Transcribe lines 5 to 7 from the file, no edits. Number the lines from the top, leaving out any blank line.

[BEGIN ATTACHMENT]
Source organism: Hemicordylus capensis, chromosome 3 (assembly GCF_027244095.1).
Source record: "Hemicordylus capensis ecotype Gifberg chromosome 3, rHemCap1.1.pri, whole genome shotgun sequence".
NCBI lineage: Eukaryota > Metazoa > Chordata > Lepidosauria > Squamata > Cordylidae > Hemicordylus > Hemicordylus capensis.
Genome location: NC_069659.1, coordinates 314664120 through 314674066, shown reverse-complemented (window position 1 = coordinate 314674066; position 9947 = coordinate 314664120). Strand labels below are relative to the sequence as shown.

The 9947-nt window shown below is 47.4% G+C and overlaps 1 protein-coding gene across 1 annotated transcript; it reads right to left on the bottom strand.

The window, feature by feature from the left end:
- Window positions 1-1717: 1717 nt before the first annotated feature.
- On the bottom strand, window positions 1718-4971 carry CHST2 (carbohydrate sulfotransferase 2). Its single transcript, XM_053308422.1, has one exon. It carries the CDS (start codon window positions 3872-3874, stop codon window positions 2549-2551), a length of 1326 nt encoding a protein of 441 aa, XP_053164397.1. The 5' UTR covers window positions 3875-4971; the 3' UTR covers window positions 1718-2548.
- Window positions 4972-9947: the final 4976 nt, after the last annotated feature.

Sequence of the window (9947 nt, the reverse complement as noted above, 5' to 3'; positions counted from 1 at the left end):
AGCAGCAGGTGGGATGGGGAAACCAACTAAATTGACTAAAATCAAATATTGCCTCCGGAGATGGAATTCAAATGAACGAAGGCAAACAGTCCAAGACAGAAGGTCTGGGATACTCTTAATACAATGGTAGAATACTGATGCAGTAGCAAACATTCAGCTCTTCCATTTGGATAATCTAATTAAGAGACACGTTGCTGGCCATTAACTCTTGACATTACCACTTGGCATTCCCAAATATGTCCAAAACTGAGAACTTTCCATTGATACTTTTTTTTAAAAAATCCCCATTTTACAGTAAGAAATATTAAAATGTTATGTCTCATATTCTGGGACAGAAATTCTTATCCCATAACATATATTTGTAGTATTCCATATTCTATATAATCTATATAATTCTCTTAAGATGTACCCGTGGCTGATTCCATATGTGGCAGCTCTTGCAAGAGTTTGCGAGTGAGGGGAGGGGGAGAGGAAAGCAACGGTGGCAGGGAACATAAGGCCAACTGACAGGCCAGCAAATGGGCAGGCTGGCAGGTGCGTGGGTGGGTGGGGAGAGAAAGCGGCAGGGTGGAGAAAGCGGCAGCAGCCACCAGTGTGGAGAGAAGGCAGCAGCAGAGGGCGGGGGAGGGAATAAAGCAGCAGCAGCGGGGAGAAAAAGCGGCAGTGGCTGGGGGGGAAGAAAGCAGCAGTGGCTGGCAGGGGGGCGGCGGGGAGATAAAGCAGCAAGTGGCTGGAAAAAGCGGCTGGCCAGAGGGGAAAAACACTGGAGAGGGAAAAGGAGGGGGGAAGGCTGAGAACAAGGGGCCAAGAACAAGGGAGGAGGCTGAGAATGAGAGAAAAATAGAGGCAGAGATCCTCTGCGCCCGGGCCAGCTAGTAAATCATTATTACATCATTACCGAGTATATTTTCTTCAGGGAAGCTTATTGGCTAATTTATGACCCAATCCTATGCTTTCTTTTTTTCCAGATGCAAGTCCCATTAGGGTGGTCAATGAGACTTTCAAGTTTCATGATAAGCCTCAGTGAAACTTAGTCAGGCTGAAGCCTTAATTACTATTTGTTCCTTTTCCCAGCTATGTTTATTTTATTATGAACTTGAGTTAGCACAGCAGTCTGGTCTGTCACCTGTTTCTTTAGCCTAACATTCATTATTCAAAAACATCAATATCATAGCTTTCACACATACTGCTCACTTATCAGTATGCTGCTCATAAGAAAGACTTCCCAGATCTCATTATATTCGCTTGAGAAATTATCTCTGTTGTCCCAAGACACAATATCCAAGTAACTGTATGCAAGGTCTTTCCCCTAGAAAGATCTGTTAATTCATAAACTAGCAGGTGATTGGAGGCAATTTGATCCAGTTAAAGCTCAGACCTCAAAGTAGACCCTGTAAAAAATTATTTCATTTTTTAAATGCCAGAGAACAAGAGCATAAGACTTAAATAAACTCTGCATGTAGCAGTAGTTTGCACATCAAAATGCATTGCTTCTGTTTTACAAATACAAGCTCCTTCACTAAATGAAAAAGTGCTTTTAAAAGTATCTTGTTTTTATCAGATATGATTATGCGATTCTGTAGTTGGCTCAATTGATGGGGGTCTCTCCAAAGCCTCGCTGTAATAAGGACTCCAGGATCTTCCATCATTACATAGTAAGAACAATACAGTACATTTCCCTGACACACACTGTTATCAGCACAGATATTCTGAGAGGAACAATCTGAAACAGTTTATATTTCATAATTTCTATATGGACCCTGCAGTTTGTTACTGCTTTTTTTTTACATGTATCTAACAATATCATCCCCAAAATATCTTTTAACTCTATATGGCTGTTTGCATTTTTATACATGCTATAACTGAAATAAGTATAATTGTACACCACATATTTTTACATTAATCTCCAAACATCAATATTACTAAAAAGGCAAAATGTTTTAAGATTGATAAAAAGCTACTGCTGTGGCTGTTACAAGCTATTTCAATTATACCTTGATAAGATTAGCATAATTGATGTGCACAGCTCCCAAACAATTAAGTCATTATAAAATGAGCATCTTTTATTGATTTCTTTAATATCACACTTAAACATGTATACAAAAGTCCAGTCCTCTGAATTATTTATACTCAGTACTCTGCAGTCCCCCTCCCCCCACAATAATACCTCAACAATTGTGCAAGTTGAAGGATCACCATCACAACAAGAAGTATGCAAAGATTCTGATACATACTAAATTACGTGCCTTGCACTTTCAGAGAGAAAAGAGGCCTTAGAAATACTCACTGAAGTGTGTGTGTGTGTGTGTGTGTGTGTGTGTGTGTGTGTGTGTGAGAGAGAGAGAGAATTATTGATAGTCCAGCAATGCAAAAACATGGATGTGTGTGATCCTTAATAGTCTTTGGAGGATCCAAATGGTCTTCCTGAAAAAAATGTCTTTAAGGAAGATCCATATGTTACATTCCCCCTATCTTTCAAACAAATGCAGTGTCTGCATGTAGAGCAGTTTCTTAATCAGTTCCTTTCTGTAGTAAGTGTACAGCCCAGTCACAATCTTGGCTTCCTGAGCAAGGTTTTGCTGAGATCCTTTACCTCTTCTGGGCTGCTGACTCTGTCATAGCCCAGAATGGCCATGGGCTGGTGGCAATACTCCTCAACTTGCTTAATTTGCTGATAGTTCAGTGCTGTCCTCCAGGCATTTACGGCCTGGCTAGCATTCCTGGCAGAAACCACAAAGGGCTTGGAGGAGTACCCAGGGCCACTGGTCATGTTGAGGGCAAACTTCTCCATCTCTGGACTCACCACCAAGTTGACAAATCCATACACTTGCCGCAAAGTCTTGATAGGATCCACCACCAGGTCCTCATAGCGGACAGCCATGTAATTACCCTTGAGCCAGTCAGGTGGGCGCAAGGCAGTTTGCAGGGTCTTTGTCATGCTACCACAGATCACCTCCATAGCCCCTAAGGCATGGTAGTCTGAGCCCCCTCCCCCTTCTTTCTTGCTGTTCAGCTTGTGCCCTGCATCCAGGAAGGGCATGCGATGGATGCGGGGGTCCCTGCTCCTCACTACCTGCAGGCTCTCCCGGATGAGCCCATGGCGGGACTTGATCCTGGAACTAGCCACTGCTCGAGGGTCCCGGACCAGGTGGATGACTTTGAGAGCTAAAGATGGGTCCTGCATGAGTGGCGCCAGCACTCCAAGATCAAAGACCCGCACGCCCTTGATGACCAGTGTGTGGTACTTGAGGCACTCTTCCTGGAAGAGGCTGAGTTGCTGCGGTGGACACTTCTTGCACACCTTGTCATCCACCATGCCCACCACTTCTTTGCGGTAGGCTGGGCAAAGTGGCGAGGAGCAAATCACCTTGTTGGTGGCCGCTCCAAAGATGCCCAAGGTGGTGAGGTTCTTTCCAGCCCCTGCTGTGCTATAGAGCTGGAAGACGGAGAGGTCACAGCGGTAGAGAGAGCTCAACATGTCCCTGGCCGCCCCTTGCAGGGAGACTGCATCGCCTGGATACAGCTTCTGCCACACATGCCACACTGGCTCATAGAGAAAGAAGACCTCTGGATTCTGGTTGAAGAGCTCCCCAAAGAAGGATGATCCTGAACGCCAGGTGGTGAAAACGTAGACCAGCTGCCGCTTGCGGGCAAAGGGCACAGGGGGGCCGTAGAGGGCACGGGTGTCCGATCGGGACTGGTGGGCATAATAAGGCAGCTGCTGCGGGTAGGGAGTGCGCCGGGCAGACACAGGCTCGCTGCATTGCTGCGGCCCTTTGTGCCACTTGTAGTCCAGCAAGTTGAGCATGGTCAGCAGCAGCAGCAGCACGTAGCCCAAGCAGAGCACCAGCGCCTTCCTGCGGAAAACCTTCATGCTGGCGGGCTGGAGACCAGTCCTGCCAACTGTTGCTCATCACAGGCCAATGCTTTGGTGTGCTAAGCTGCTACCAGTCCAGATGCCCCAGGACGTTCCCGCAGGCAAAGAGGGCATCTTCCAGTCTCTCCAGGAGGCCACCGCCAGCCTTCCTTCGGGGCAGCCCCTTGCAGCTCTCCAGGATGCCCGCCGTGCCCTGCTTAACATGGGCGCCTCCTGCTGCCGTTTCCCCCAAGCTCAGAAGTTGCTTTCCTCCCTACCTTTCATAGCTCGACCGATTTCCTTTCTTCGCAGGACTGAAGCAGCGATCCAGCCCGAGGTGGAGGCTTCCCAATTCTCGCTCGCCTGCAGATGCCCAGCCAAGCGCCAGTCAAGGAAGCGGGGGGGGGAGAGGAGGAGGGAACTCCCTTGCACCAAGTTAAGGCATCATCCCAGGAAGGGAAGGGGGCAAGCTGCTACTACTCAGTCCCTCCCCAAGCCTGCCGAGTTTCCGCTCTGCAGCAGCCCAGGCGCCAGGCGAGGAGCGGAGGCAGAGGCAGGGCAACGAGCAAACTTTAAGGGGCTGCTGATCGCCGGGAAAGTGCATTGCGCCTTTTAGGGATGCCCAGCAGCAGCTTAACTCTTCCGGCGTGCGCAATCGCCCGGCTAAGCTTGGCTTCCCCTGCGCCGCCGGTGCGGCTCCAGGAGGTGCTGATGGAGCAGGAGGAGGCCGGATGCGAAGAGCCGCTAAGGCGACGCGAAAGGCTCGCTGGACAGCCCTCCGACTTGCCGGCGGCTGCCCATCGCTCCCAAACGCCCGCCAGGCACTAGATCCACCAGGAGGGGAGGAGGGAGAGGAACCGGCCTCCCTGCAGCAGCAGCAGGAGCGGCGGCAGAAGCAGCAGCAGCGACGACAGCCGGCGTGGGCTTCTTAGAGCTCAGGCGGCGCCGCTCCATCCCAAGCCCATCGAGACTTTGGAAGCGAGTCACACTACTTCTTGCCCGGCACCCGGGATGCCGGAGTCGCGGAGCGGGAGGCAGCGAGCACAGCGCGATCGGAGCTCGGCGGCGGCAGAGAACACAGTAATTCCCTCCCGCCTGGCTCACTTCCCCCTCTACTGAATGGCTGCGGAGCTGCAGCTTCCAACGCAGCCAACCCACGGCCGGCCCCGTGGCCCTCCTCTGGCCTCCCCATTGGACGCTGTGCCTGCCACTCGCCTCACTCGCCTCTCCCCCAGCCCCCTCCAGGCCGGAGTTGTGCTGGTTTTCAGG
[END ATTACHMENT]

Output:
The 9947-nt window shown below is 47.4% G+C and overlaps 1 protein-coding gene across 1 annotated transcript; it reads right to left on the bottom strand.

The window, feature by feature from the left end:
- Window positions 1-1717: 1717 nt before the first annotated feature.